The CIA's decision to send an emissary to Niger was triggered by questions raised by an aide to Vice President Cheney during an agency briefing on intelligence circulating about the purported Iraqi efforts to acquire the uranium, according to the senior officials. Cheney's staff was not told at the time that its concerns had been the impetus for a CIA mission and did not learn it occurred or its specific results.
Cheney and his staff continued to get intelligence on the matter, but the vice president, unlike other senior administration officials, never mentioned it in a public speech. He and his staff did not learn of its role in spurring the mission until it was disclosed by New York Times columnist Nicholas Kristof on May 6, according to an administration official.
When the British government published an intelligence document on Iraq in September 2002 claiming that Baghdad had "sought significant quantities of uranium from Africa," the former ambassador called the CIA officers who sent him to Niger and was told they were looking into new information about the claim, sources said. The former envoy later called the CIA and State Department after Bush's State of the Union speech and was told "not to worry," according to one U.S. official.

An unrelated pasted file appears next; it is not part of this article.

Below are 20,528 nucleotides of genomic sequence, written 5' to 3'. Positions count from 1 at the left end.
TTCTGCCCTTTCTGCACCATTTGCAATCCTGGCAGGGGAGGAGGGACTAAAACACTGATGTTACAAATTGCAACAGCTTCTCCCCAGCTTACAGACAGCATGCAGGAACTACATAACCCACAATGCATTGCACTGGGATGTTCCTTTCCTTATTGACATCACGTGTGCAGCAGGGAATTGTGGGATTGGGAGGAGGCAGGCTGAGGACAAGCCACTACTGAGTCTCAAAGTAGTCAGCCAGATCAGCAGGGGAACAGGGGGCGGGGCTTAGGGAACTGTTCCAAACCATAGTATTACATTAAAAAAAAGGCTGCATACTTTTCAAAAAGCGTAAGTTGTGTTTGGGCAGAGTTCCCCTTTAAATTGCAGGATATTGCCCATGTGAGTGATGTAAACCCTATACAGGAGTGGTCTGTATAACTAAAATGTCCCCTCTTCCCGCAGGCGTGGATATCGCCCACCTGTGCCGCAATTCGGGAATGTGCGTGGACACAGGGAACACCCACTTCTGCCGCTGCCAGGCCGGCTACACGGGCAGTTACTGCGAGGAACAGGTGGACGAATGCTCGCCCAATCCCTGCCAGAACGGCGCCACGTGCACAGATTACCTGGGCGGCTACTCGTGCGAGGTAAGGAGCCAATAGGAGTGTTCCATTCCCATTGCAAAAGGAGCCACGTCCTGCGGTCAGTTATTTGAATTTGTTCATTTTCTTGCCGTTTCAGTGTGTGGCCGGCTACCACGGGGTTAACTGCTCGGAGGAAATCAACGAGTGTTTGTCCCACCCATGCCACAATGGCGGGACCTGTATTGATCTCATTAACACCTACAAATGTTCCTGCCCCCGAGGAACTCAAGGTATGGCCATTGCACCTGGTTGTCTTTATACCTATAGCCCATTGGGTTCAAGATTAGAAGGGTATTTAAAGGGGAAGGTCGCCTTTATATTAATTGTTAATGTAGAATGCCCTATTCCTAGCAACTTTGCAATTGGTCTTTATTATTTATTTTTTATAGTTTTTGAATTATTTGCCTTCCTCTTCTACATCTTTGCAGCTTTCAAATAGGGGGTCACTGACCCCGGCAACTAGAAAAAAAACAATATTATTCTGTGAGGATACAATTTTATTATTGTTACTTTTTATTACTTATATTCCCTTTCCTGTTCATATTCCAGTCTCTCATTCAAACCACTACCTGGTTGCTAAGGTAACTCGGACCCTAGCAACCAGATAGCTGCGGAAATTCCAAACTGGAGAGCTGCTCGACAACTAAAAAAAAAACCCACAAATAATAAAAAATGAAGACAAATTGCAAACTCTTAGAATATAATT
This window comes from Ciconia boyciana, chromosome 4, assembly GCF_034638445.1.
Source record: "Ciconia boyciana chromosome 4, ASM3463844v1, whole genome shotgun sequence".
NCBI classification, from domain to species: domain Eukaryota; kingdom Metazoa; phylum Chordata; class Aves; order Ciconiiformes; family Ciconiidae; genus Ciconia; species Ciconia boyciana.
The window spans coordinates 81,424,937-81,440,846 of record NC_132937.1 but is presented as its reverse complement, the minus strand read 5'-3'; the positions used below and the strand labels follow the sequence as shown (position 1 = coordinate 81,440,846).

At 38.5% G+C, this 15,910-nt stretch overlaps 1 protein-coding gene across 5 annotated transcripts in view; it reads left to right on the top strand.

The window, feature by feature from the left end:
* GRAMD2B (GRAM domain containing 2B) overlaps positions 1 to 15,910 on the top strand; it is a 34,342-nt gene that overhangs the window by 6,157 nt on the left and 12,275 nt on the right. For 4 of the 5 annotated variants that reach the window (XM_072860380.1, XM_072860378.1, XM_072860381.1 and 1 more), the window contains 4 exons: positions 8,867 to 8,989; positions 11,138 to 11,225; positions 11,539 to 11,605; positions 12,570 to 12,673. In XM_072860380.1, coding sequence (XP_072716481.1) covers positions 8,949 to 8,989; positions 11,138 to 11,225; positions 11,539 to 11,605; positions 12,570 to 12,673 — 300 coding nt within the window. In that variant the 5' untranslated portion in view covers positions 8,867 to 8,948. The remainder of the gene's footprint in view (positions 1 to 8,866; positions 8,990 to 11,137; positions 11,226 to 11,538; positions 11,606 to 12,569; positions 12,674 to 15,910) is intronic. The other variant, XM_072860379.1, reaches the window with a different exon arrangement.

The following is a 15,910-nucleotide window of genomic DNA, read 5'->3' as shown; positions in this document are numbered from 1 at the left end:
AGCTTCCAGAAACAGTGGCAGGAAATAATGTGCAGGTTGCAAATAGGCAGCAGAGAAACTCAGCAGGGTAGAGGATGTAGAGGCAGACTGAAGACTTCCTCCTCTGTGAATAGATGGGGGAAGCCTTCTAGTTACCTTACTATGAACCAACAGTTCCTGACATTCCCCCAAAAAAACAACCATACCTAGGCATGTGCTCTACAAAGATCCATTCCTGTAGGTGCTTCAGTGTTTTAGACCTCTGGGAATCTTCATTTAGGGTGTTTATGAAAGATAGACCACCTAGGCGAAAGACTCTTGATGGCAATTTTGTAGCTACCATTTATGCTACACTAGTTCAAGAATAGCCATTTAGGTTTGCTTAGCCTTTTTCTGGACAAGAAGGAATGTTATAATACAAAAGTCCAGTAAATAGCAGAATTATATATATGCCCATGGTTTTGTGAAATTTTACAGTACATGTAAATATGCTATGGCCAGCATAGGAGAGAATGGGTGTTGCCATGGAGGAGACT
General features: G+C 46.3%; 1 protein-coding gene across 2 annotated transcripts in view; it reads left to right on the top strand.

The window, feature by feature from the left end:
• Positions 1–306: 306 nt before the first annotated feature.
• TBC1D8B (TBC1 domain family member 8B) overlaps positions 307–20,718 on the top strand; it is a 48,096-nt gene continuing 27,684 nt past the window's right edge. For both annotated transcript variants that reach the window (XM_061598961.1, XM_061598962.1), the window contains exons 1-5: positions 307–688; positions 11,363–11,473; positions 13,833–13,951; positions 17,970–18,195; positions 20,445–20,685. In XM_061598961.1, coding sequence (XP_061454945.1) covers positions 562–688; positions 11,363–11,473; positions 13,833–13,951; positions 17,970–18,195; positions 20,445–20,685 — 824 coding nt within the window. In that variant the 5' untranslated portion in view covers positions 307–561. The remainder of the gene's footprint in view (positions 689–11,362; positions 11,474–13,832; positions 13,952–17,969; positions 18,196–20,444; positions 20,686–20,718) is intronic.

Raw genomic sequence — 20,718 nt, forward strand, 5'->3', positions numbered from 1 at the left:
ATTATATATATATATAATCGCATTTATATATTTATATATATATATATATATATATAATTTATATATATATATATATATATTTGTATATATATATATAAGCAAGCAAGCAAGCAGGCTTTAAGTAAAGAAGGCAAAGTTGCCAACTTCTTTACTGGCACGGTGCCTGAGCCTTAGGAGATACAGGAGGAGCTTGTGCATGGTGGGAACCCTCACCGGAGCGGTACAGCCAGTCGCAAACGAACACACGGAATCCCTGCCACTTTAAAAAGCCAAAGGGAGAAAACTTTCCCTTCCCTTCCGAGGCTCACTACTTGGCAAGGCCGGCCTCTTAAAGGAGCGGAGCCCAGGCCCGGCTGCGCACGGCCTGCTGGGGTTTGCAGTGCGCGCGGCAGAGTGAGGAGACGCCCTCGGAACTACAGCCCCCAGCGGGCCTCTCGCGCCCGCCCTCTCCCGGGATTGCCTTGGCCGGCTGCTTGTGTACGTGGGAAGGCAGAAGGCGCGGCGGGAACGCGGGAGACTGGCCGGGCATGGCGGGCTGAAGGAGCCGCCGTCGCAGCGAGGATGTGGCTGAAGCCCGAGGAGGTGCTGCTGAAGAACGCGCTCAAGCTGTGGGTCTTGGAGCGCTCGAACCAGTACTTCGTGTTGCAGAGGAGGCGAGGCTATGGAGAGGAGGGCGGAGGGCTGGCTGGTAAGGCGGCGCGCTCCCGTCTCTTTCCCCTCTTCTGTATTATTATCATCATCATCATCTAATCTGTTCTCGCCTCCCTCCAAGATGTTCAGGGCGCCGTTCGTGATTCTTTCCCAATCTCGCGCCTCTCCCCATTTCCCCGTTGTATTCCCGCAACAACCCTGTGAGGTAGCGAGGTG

Later it was disclosed that the United States and Britain were basing their reports on common information that originated with forged documents provided originally by Italian intelligence officials.
CIA Director George J. Tenet, on Sept. 24, 2002, cited the Niger evidence in a closed-door briefing to the Senate intelligence committee on a national intelligence estimate of Iraq's weapons programs, sources said. Although Tenet told the panel that some questions had been raised about the evidence, he did not mention that the agency had sent an envoy to Niger and that the former ambassador had concluded that the claims were false.
The Niger evidence was not included in Secretary of State Colin L. Powell's Feb. 5 address to the Security Council in which he disclosed some intelligence on Iraq's alleged weapons programs and links to al Qaeda because it was considered inaccurate, sources said.
Even so, the Voice of America on Feb. 20 broadcast a story that said: "U.S. officials tell VOA [that] Iraq and Niger signed an agreement in the summer of 2000 to resume shipments for an additional 500 tons of yellow cake," a reference to the uranium. The VOA, which is financed by the government but has an official policy of editorial independence, went on to say that there was no evidence such shipments had taken place.